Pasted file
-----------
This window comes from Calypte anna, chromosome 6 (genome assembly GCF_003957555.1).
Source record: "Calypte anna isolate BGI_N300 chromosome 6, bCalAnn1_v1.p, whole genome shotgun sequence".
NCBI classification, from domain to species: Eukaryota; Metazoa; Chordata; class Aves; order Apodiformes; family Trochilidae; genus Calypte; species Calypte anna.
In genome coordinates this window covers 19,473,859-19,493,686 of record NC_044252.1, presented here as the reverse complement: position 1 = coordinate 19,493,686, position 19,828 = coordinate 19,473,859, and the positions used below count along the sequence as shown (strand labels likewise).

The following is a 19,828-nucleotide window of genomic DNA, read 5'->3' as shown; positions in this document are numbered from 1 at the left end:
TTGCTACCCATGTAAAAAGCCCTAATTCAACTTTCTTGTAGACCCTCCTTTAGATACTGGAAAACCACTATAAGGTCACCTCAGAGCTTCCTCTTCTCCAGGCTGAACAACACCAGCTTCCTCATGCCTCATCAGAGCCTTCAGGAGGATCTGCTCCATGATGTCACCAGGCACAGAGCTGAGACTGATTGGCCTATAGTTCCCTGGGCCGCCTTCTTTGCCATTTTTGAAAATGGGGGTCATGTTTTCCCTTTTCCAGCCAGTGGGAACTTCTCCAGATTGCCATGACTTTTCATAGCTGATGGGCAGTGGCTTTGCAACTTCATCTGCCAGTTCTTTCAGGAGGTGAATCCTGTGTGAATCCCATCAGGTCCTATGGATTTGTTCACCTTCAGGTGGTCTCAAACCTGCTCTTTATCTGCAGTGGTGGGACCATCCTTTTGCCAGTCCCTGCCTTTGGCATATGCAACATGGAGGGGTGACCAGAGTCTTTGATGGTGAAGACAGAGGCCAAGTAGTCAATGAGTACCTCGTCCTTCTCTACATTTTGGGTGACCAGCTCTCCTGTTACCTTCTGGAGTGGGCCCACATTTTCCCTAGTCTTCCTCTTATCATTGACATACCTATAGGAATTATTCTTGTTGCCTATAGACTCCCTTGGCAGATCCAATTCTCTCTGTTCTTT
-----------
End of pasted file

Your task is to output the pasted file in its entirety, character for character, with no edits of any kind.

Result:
This window comes from Calypte anna, chromosome 6 (genome assembly GCF_003957555.1).
Source record: "Calypte anna isolate BGI_N300 chromosome 6, bCalAnn1_v1.p, whole genome shotgun sequence".
NCBI classification, from domain to species: Eukaryota; Metazoa; Chordata; class Aves; order Apodiformes; family Trochilidae; genus Calypte; species Calypte anna.
In genome coordinates this window covers 19,473,859-19,493,686 of record NC_044252.1, presented here as the reverse complement: position 1 = coordinate 19,493,686, position 19,828 = coordinate 19,473,859, and the positions used below count along the sequence as shown (strand labels likewise).

The following is a 19,828-nucleotide window of genomic DNA, read 5'->3' as shown; positions in this document are numbered from 1 at the left end:
TTGCTACCCATGTAAAAAGCCCTAATTCAACTTTCTTGTAGACCCTCCTTTAGATACTGGAAAACCACTATAAGGTCACCTCAGAGCTTCCTCTTCTCCAGGCTGAACAACACCAGCTTCCTCATGCCTCATCAGAGCCTTCAGGAGGATCTGCTCCATGATGTCACCAGGCACAGAGCTGAGACTGATTGGCCTATAGTTCCCTGGGCCGCCTTCTTTGCCATTTTTGAAAATGGGGGTCATGTTTTCCCTTTTCCAGCCAGTGGGAACTTCTCCAGATTGCCATGACTTTTCATAGCTGATGGGCAGTGGCTTTGCAACTTCATCTGCCAGTTCTTTCAGGAGGTGAATCCTGTGTGAATCCCATCAGGTCCTATGGATTTGTTCACCTTCAGGTGGTCTCAAACCTGCTCTTTATCTGCAGTGGTGGGACCATCCTTTTGCCAGTCCCTGCCTTTGGCATATGCAACATGGAGGGGTGACCAGAGTCTTTGATGGTGAAGACAGAGGCCAAGTAGTCAATGAGTACCTCGTCCTTCTCTACATTTTGGGTGACCAGCTCTCCTGTTACCTTCTGGAGTGGGCCCACATTTTCCCTAGTCTTCCTCTTATCATTGACATACCTATAGGAATTATTCTTGTTGCCTATAGACTCCCTTGGCAGATCCAATTCTCTCTGTTCTTT